When: 11:30 am, PST, ABC
Lando Can't-miss-ian and the rest of the cardiac yanks are taking on the formidable men from Ghana. Hit the jump to take a look at The Black Stars.
Ghana vs. USA should present an interesting dilemma. The United States is big on early defensive lapses that allow early goals. Ghana, on the other hand, has yet to score a single goal during open play. Irresistible force, meet immovable object!
To be frank, Ghana is extraordinarily lucky to still be playing. A mind-bogglingly bad handball gifted them a penalty kick goal against Serbia. To be fair, they almost certainly would have had a good goal from open play against Australia if an Aussie didn't stop the ball at the goal line with his arm. But after that red card Ghana had 66 minutes to break down 10 man Australia and failed. That left them in the perilous position of relying on Australia to beat Serbia, which the Socceroos barely managed to do.
Having said all that, Ghana isn't an opponent to take lightly. They have only allowed two goals thus far - one a rebound from a shot that usually sure handed goalie Richard Kingston uncharacteristically fumbled, the other a distance strike by Mesut Ozil that must count amongst the best in the tournament. The basic message: Ghana is a tough, disciplined side that does not concede goals easily.
The key battle will be midfield vs. midfield. Landon Donovan, Clint Dempsey and Michael Bradley have all been excellent thus far. They've been winning balls, passing well, getting back on defense and generally facilitating the US attack. But Ghana's strength is in the midfield as well. Kevin Prince-Boateng, Anthony Annan and Kwadwo Asamoah trying to get the ball to lone striker Asamoah Gyan.
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Yet while Ghana created plenty of offensive chances in the group stage, their finishing was brutal. Shockingly, they are second in the tournament with 55 total shots (the United States sits third at 49), though a rather pathetic 14 have been on target. . . . Instead of relying on possession (as a team with five midfielders might presumably do), they tend to sit back and absorb the pressure centrally, relying on quick passing in the center of midfield when they regain the ball.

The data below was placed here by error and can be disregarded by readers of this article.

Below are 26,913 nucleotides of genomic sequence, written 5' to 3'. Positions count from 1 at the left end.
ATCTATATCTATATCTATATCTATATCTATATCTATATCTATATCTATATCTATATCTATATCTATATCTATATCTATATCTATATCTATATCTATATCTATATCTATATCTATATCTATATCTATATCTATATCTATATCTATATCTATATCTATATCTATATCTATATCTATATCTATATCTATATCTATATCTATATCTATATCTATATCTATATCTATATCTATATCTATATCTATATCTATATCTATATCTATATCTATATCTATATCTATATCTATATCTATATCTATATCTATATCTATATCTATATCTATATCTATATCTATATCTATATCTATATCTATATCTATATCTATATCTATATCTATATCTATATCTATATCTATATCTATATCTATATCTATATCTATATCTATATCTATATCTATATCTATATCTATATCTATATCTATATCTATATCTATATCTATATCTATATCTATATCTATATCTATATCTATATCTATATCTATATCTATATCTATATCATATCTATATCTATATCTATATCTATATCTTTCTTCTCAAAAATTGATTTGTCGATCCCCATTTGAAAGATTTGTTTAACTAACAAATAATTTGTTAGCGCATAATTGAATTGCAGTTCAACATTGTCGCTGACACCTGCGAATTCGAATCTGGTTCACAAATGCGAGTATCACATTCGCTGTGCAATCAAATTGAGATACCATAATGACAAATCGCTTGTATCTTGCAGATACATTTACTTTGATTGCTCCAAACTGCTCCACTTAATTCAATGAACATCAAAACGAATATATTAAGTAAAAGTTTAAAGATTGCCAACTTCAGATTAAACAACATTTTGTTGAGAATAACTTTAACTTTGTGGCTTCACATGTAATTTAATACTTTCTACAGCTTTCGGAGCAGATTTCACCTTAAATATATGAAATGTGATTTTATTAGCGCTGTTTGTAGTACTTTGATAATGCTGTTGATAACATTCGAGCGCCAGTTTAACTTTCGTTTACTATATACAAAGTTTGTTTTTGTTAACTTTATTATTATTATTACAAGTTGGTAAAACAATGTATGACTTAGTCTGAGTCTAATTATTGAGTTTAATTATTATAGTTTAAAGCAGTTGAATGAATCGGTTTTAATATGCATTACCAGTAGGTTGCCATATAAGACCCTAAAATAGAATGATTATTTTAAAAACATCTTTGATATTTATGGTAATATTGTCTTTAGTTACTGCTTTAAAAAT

Two of the most promising young players of this World Cup will be going head-to-head in the central midfield: Ghana’s Kwadwo Asamoah, 21, and the U.S.’s Michael Bradley, 22. Asamoah, who plays for the Italian club Udinese, was the breakout star of the 2010 Africa Cup of Nations, leading an Essien-less Ghana on a surprising run to the final. Meanwhile, Bradley (who plays in Germany for Borussia Mönchengladbach) has emerged as one of the young stars of the World Cup, running off three straight sterling performances as the U.S.’s destroyer and midfield engine.
The key is probably the extent to which the U.S.' creative players, Donovan and Dempsey, can be brought into the game. Overlapping runs from the fullbacks could create space -- although they must be wary of granting Ayew or Tagoe/Muntari space to advance into, but -- once again, thanks to the string of dogged opponents the U.S. has faced -- it may come down to whether Michael Bradley and his midfield partner can impose themselves and find the range of passing to circumvent Ghana's central midfield trio.